A: The answer to that is “probably.” Pain can, and often does, affect our sleep patterns. Pain can keep us from falling asleep, wake us during the night and even prevent restful sleep. The interesting thing is that pain can cause some to sleep longer, while others cannot sleep very well at all. When our sleep is disrupted our pain seems to intensify, often creating a vicious cycle that can get progressively worse. The best place to start is at home. Try to identify the culprit(s) causing the sleep disruption. Ask yourself questions such as “Are all lights switched off?” “Have I had a caffeinated beverage late in the day, or am I eating a big meal shortly before going to bed?” “Do I watch television before turning off the lights?” “Have I read a book, or spent time on the Internet?” These habits are easy to change and may make a helpful difference. Once you have considered these things, a physical therapist may be the next best option. A physical therapist is trained to identify the underlying cause of pain and create a plan for relief of both pain and the associated sleep disruption. The physical therapist will use hands-on techniques to reduce muscle tension, re-educate the muscles to work properly and will also teach the patient to use a home exercise program to work in conjunction with physical therapy treatments for long-lasting pain relief. As the patient and the physical therapist work together, often the patient’s pain is reduced and sleep patterns improve.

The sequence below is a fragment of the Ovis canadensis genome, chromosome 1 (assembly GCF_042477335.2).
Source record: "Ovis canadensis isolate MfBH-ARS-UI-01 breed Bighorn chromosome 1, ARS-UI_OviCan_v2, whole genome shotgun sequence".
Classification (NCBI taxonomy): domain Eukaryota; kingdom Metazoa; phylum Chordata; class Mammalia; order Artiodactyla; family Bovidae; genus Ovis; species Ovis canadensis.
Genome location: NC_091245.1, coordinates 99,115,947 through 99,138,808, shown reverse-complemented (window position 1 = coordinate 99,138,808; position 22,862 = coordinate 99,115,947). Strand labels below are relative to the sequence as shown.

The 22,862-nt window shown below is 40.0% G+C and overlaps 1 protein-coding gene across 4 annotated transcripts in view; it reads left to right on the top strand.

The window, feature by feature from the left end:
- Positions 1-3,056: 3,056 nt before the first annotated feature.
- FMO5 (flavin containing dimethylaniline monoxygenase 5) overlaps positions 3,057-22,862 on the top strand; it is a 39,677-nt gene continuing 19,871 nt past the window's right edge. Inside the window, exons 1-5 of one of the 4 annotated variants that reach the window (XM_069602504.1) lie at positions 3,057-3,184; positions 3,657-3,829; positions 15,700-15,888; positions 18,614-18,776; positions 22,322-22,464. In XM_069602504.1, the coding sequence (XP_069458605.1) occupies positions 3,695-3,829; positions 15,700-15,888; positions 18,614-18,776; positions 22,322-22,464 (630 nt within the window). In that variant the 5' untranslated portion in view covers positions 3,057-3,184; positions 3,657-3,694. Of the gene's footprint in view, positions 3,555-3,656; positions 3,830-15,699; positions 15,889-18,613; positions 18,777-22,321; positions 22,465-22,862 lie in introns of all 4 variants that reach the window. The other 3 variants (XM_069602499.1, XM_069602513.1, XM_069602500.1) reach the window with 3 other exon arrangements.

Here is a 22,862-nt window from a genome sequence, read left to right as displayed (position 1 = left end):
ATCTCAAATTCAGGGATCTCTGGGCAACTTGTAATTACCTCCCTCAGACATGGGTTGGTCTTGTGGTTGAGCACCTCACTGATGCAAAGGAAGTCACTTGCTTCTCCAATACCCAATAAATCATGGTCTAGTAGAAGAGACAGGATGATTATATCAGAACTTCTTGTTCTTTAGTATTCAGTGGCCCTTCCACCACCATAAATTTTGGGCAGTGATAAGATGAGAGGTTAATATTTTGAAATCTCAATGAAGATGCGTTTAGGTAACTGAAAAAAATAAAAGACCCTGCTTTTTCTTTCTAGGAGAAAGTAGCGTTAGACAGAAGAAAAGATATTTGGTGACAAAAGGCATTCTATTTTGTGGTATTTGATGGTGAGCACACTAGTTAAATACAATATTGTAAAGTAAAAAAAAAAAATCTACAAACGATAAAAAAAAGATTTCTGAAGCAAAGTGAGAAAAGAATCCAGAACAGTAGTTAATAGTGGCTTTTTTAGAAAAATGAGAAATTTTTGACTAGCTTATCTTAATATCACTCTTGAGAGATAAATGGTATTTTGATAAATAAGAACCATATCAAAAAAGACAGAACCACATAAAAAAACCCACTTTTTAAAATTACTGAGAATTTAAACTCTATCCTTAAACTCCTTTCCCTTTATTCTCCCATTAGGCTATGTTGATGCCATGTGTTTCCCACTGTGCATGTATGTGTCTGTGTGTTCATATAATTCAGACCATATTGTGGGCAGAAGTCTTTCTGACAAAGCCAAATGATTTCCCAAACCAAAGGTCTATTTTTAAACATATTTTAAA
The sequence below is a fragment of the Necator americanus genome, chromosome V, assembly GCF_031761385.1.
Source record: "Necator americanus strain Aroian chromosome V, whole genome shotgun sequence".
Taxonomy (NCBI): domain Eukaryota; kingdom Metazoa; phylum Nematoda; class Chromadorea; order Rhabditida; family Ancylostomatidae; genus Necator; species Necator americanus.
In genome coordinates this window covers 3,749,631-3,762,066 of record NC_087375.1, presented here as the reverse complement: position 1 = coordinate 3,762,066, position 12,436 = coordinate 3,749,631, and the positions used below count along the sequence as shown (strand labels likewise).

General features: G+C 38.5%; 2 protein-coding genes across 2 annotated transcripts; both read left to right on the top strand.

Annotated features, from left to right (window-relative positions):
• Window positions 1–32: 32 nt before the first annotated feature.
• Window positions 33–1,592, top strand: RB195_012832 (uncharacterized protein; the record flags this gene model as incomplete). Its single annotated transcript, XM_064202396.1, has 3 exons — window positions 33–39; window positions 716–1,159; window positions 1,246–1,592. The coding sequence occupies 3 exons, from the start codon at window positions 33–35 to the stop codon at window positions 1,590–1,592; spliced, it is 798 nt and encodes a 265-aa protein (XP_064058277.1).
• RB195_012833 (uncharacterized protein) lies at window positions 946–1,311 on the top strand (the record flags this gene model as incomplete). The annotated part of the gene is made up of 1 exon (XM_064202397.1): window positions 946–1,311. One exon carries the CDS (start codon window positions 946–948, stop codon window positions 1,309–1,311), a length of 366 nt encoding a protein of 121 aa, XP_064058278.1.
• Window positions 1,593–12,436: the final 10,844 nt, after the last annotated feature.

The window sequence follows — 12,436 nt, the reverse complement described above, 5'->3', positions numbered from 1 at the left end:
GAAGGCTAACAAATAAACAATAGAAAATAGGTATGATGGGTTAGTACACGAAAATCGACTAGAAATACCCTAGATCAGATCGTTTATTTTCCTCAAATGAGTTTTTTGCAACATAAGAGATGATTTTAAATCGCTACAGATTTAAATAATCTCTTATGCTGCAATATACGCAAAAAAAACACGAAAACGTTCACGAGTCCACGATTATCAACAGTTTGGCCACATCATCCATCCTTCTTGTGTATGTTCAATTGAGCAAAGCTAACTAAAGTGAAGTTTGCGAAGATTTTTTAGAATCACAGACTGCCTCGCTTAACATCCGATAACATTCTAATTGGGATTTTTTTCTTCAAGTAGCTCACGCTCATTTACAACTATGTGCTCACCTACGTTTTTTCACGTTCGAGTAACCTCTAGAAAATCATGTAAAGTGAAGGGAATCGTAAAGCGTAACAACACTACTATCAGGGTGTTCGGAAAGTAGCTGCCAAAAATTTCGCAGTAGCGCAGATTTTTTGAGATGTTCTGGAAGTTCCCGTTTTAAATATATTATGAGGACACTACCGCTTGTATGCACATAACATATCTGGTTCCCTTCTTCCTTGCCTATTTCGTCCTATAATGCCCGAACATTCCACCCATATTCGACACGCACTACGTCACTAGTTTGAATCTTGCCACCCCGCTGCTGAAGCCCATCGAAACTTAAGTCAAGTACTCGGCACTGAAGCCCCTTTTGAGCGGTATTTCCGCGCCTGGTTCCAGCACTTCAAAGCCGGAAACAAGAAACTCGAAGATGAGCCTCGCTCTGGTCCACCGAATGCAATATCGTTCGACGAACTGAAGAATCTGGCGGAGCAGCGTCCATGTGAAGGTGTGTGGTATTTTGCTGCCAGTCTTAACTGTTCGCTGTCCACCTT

Information provided by Mike Burggraaf, PT, DPT, LAT, Core Physical Therapy Inc., 516 Nile Kinnick Drive S., Suite B, Adel, 993-5599.